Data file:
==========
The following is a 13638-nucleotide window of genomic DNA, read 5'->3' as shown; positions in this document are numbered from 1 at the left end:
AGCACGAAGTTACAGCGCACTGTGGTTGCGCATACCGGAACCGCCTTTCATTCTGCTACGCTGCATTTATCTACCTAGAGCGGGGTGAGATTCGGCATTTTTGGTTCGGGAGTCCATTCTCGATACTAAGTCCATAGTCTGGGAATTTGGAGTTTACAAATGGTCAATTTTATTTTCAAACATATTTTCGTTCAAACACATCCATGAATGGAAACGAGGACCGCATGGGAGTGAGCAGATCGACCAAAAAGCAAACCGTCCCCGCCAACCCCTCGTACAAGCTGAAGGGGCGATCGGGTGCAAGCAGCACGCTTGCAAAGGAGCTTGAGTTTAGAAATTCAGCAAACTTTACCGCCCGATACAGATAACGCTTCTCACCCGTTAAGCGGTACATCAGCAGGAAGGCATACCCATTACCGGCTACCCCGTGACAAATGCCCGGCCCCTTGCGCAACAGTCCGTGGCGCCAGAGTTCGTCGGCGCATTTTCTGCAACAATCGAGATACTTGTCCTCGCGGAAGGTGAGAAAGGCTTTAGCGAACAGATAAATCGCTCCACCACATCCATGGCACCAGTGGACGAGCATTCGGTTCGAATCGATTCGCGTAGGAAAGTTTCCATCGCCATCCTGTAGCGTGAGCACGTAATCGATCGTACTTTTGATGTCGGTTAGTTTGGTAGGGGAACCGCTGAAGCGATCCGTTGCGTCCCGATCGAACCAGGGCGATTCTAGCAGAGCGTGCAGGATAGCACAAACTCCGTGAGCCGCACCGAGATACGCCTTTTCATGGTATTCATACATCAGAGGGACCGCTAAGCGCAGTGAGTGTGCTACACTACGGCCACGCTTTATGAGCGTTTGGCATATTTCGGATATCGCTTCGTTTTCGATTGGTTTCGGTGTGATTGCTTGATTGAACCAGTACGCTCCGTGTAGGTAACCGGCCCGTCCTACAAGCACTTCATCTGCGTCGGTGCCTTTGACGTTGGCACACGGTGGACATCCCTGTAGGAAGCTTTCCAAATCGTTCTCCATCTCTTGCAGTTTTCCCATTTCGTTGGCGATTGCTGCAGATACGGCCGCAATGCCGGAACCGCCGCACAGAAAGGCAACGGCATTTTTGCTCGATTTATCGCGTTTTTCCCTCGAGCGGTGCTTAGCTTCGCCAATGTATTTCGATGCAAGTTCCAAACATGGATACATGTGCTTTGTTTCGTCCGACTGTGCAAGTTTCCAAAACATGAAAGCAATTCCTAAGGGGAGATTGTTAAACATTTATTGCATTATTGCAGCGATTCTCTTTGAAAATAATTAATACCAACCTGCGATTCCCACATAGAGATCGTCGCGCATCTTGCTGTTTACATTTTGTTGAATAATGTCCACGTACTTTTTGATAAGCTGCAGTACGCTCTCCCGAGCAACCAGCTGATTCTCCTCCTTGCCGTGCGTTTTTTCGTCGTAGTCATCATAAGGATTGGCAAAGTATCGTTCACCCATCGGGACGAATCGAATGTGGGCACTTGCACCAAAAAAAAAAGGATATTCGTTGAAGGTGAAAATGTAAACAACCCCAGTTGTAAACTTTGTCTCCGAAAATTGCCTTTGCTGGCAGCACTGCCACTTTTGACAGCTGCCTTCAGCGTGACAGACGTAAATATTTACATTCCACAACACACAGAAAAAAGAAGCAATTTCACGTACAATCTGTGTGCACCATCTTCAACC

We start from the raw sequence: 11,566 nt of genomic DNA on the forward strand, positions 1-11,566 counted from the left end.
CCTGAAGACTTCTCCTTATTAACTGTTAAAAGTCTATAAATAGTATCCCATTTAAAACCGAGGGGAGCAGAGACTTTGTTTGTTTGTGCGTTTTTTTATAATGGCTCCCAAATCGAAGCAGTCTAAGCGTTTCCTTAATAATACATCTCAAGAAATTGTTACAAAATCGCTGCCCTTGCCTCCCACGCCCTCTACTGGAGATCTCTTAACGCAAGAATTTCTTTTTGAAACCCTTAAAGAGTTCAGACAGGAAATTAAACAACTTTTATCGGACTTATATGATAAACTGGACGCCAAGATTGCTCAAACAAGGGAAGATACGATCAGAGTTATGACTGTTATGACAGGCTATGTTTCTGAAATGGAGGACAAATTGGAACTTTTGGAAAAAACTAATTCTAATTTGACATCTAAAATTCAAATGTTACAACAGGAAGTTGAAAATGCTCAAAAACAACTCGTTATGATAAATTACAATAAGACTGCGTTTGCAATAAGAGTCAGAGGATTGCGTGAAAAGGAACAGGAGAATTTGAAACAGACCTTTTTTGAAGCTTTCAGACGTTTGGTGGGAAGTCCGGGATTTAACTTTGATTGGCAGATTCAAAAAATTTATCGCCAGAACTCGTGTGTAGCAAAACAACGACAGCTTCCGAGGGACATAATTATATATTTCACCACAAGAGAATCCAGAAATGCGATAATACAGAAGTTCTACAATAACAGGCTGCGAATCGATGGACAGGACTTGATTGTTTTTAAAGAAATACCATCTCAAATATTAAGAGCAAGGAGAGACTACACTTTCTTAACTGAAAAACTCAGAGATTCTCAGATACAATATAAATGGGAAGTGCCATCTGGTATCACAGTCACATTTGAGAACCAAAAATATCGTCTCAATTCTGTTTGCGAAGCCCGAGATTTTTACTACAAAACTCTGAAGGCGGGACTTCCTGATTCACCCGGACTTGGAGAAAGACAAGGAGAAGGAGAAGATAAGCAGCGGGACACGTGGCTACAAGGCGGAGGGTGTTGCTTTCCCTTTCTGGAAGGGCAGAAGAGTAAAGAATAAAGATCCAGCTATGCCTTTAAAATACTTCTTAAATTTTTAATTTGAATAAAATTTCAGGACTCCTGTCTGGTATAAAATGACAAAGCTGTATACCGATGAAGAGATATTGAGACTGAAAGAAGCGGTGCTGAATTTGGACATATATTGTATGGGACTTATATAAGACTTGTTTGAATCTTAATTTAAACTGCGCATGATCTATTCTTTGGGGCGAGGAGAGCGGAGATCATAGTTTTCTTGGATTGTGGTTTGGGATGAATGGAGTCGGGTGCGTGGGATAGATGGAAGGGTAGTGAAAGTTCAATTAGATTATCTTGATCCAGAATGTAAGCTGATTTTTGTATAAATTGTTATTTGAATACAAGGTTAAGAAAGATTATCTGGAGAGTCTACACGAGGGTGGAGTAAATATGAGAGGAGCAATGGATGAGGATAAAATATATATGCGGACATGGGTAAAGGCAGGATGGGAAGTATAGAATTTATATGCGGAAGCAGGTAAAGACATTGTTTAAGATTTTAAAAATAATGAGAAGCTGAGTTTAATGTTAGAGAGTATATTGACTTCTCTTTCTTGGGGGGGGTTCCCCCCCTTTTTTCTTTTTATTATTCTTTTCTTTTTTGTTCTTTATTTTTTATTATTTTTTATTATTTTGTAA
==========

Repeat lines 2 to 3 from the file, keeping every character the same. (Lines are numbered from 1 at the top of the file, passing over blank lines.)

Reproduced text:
AGCACGAAGTTACAGCGCACTGTGGTTGCGCATACCGGAACCGCCTTTCATTCTGCTACGCTGCATTTATCTACCTAGAGCGGGGTGAGATTCGGCATTTTTGGTTCGGGAGTCCATTCTCGATACTAAGTCCATAGTCTGGGAATTTGGAGTTTACAAATGGTCAATTTTATTTTCAAACATATTTTCGTTCAAACACATCCATGAATGGAAACGAGGACCGCATGGGAGTGAGCAGATCGACCAAAAAGCAAACCGTCCCCGCCAACCCCTCGTACAAGCTGAAGGGGCGATCGGGTGCAAGCAGCACGCTTGCAAAGGAGCTTGAGTTTAGAAATTCAGCAAACTTTACCGCCCGATACAGATAACGCTTCTCACCCGTTAAGCGGTACATCAGCAGGAAGGCATACCCATTACCGGCTACCCCGTGACAAATGCCCGGCCCCTTGCGCAACAGTCCGTGGCGCCAGAGTTCGTCGGCGCATTTTCTGCAACAATCGAGATACTTGTCCTCGCGGAAGGTGAGAAAGGCTTTAGCGAACAGATAAATCGCTCCACCACATCCATGGCACCAGTGGACGAGCATTCGGTTCGAATCGATTCGCGTAGGAAAGTTTCCATCGCCATCCTGTAGCGTGAGCACGTAATCGATCGTACTTTTGATGTCGGTTAGTTTGGTAGGGGAACCGCTGAAGCGATCCGTTGCGTCCCGATCGAACCAGGGCGATTCTAGCAGAGCGTGCAGGATAGCACAAACTCCGTGAGCCGCACCGAGATACGCCTTTTCATGGTATTCATACATCAGAGGGACCGCTAAGCGCAGTGAGTGTGCTACACTACGGCCACGCTTTATGAGCGTTTGGCATATTTCGGATATCGCTTCGTTTTCGATTGGTTTCGGTGTGATTGCTTGATTGAACCAGTACGCTCCGTGTAGGTAACCGGCCCGTCCTACAAGCACTTCATCTGCGTCGGTGCCTTTGACGTTGGCACACGGTGGACATCCCTGTAGGAAGCTTTCCAAATCGTTCTCCATCTCTTGCAGTTTTCCCATTTCGTTGGCGATTGCTGCAGATACGGCCGCAATGCCGGAACCGCCGCACAGAAAGGCAACGGCATTTTTGCTCGATTTATCGCGTTTTTCCCTCGAGCGGTGCTTAGCTTCGCCAATGTATTTCGATGCAAGTTCCAAACATGGATACATGTGCTTTGTTTCGTCCGACTGTGCAAGTTTCCAAAACATGAAAGCAATTCCTAAGGGGAGATTGTTAAACATTTATTGCATTATTGCAGCGATTCTCTTTGAAAATAATTAATACCAACCTGCGATTCCCACATAGAGATCGTCGCGCATCTTGCTGTTTACATTTTGTTGAATAATGTCCACGTACTTTTTGATAAGCTGCAGTACGCTCTCCCGAGCAACCAGCTGATTCTCCTCCTTGCCGTGCGTTTTTTCGTCGTAGTCATCATAAGGATTGGCAAAGTATCGTTCACCCATCGGGACGAATCGAATGTGGGCACTTGCACCAAAAAAAAAAGGATATTCGTTGAAGGTGAAAATGTAAACAACCCCAGTTGTAAACTTTGTCTCCGAAAATTGCCTTTGCTGGCAGCACTGCCACTTTTGACAGCTGCCTTCAGCGTGACAGACGTAAATATTTACATTCCACAACACACAGAAAAAAGAAGCAATTTCACGTACAATCTGTGTGCACCATCTTCAACC

We start from the raw sequence: 11,566 nt of genomic DNA on the forward strand, positions 1-11,566 counted from the left end.